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Bacteria levels close Glen Cove beach

This sign which stands at the entrance to

This sign which stands at the entrance to Crescent Beach cautions people about the unacceptably high bacteria levels. (May 30, 2012) Credit: Newsday/Audrey C. Tiernan

Beaches on Long Island opened for the season this past weekend, but Glen Cove's Crescent Beach was not among them.

The beach -- a secluded sliver of sand on Long Island Sound -- is shuttered for the fourth summer, with high levels of bacteria to blame.

"When I was a kid, I used to come to this beach," Glen Cove Mayor Ralph Suozzi said Wednesday, standing by a large sign that read, "This beach is closed for bathing until further notice."

"It's a small beach; it's isolated. It was a beautiful place to watch the sunset."

City officials are working to pinpoint the exact source of the bacteria, believed to be the caused by failed or improperly maintained residential septic systems along a nearby stream that feeds into the Sound.

Nassau County Health Department officials have regularly found elevated levels of enterococci, an organism that can cause gastrointestinal-type illnesses, in the water, department spokeswoman Mary Ellen Laurain said Wednesday.

A beach is closed when water samples exceed 104 CFU, or colony-forming units, she said.

A timeline provided by the city showed two samples taken in June 2009, when Crescent Beach was first closed, measured 1,800 and 600 CFU.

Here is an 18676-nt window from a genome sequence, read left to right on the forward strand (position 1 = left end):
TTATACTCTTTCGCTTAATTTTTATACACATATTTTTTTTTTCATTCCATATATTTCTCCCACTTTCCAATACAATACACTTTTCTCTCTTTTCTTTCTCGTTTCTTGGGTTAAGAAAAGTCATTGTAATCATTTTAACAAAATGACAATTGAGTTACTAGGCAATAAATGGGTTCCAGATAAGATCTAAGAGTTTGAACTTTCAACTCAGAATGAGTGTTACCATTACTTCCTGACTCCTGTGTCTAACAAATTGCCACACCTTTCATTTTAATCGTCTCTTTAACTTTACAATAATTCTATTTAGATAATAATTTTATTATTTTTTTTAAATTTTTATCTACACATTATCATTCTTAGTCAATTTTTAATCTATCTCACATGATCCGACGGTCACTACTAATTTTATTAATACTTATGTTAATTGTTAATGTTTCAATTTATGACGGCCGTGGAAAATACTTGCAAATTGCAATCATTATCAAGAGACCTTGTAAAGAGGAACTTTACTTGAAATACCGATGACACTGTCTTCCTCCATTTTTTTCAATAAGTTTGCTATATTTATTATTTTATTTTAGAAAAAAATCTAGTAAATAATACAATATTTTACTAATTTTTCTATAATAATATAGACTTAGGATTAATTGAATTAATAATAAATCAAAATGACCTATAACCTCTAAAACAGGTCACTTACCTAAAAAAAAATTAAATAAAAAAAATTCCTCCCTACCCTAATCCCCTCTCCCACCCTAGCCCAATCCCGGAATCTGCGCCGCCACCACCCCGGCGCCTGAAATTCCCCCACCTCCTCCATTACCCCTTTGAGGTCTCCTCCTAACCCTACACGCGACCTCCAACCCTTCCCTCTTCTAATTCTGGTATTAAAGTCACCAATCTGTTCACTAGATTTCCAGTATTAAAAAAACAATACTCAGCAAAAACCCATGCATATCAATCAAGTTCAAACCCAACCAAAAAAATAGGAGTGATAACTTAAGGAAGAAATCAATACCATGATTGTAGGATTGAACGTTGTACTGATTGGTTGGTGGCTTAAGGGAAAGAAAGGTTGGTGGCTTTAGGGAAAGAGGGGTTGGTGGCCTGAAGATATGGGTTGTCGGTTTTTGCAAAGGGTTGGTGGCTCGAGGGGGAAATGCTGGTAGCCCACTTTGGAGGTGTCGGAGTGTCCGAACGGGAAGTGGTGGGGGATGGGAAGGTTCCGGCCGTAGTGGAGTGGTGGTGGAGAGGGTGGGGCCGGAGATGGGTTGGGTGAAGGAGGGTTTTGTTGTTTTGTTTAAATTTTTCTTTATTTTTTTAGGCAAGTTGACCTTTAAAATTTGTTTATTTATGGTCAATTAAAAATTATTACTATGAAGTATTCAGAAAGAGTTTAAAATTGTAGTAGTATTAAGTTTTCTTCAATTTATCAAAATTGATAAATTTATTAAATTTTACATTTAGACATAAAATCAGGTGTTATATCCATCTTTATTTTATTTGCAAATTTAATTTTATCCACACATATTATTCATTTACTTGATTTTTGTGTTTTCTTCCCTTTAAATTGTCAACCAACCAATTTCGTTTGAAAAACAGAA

A sample taken from the stream around the same time measured a staggering 26,000 CFU, though one taken four days later measured 1,500 CFU.

More recent numbers were not immediately available, but have remained relatively consistent over the years, Laurain said.

The county samples Crescent Beach water three times a week, she said.

Suozzi Wednesday joined elected officials from neighboring communities and environmental groups, including the Hempstead Harbor Protection Committee and Friends of the Bay to highlight a campaign to educate residents on septic system management.

About 40 homes near the stream are unsewered, and Suozzi said they have been offered engineering reviews, aeration and system pump-outs -- all free.

Education is a short-term solution, he and others agreed.

"The real, long-term solution is getting those homes hooked up to the sewer system," Nassau Legis. Delia DeRiggi-Whitton (D-Glen Cove) said. "This was the beach I took my kids to when they were younger, and I have no doubt it's worth it."

DeRiggi-Whitton, Suozzi and others are seeking federal and state funding for what she said would be a $10-million to $15-million system, to cover the cost of sewering about 75 homes.

The city and county in April 2010 identified a home along the stream with a failed septic system. The city and state in March 2011 found a second home with an outflow diverting septic water into the Sound.

Still more bacteria sources must be found, but factors such as rising water tables complicate the search, Suozzi said.

Water quality is key to the economy of Long Island, Friends of the Bay executive director Patricia Aitken said.

She indicated that Crescent Beach may serve as a cautionary tale. "It's easier to preserve something and keep it healthy than to recover what was lost."


Testing the beach

The Nassau health department tests Crescent Beach water three times a week and uses two procedures.


Single sample

Go into water knee-deep. Take a 100-milliliter sample. If it tests higher than 104 CFU, or colony-forming units, test again the next day. If second sample still exceeds 104 CFU, beach is closed. (A beach sample in July 2010 exceeded 6,000 CFU.)


Log average

Samples analyzed over the course of 30 days using a logarithm. The average cannot exceed 35 CFU. (A log average for enterococci in July 2009 measured 43.31 CFU.)

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